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Topic: Borodin-Hunsdiecker reaction  (Read 15104 times)

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Offline HP

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Borodin-Hunsdiecker reaction
« on: December 25, 2005, 03:05:40 PM »
Merry Christmas!

Today when i was listening my favourite opera Borodin's "Prince Igor" i remembered this man was professional chemist and amatheur composer as well..So on chemistry sound: The well-known Hunsdiecker reaction is when silver(I) salts of carboxylic acids react with halogens to give unstable intermediates which readily decarboxylate thermally to yield alkyl halides. R-COO:Ag + Br2--> R-Br + AgBr
First Borodin has performed this reaction obtaining alkyl fluorides. Can someone tell me what kind of reagents he has used do that and why name this reaction is much known as only Hunsdiecker one ?  ::)
HP
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Offline Albert

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Re:Borodin-Hunsdiecker reaction
« Reply #1 on: December 25, 2005, 04:54:24 PM »
He synthesized benzoyl fluoride, in Italy, in 1862.

That's it, for the moment, but I promise you I'll try to find more information.

Offline HP

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Re:Borodin-Hunsdiecker reaction
« Reply #2 on: December 26, 2005, 03:38:26 AM »
The information i could find is that he has tried reaction Ag-acetate with Br2 to yeld ethyl bromide: classical "Hunsdiecker"  reaction. But on one place on google it write he has obtained alkylfluorides by the same reaction but nothing write about the source of F he has used and i think its a mistake or speculation information. Yes later in his visit at Itally he has worked obtaining benzylfluoride by reaction benzylchloride(nasty smel) with the new reagent: acidic potasium fluoride - KHF2. He described the obtained oily substance(benzylfluoride) as much nasty smelling substance :'(
My tought is do you think its possible some reaction between Ag-salt carboxylic acids with this interesting KHF2? You know the story for discovering the element fluorine F2 when  Henry Moissan electrolyze KHF2. Sorry for the historical diversion:)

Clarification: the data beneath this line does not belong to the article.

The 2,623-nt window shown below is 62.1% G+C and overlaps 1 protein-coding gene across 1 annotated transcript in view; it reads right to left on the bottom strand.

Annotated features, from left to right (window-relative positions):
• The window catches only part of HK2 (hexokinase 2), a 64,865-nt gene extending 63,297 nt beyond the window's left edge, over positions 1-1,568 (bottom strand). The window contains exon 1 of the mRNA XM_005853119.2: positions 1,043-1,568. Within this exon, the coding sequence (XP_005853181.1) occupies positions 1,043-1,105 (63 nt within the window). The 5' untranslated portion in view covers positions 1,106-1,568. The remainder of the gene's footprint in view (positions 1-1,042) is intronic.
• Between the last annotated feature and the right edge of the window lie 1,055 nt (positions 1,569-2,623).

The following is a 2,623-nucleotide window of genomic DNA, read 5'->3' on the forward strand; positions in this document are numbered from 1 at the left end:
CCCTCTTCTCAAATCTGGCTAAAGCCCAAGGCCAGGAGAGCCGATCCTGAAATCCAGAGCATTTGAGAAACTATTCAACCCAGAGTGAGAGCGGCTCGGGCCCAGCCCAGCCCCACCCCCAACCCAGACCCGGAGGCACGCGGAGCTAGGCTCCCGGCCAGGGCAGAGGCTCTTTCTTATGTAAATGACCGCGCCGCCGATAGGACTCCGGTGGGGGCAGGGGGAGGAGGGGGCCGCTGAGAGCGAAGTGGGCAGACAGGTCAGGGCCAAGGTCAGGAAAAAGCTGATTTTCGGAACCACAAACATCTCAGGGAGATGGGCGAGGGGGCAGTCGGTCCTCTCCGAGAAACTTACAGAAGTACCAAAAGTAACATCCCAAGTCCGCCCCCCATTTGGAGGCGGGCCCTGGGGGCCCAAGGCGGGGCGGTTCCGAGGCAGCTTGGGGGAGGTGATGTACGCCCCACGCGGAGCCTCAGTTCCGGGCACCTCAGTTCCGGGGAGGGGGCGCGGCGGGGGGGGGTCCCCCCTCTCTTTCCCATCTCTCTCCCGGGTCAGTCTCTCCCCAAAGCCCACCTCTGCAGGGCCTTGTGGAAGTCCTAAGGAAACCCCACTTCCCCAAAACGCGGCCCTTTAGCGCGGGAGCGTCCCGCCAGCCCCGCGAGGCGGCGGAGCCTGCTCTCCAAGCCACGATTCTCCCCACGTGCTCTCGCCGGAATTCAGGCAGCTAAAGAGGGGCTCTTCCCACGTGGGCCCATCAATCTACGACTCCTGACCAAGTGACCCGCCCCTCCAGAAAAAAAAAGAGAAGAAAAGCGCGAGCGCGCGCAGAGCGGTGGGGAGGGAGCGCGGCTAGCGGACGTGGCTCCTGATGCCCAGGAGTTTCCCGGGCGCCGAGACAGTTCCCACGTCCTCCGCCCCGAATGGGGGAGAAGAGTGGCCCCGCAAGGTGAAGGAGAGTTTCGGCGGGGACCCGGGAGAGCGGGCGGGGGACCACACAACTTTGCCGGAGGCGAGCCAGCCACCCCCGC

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Offline Albert

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Re:Borodin-Hunsdiecker reaction
« Reply #3 on: December 26, 2005, 06:57:35 AM »
do you think its possible some reaction between Ag-salt carboxylic acids with this interesting KHF2?

Well, I don't see nothing against it, as well as for what concerns HF, F2 or a fluoridating agent (even if I must admit I don't know whether they were already known or not).

He could have used KHF2 because it used it also to yield benzoyl fluoride, so I daresay he was quite prone to use it.

Offline HP

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Re:Borodin-Hunsdiecker reaction
« Reply #4 on: December 26, 2005, 07:28:09 AM »
Aha but i doubt KHF2 could fluorinate RCOO:Ag to
R-F.
Theres interesting variant this reaction with using combination KBr or KJ/H2O2 for halogenation. I am almost  sure that KF or KHF2 wouldnt work that but havent tried ;)
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Offline AWK

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Re:Borodin-Hunsdiecker reaction
« Reply #5 on: December 27, 2005, 05:16:43 AM »
The first paper on this reaction:
Borodin A. Annalen drr Chemie 1861, vol 119 page 121

Hunsdieckers published their paper in 1942 (Ber.75, 291 (1942))
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Offline HP

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Re:Borodin-Hunsdiecker reaction
« Reply #6 on: December 27, 2005, 12:00:09 PM »
Really interesting..81 years later :o is Hunsdieckers work plagiastic one? Or theres some new experimental facts in theirs publication?
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Offline AWK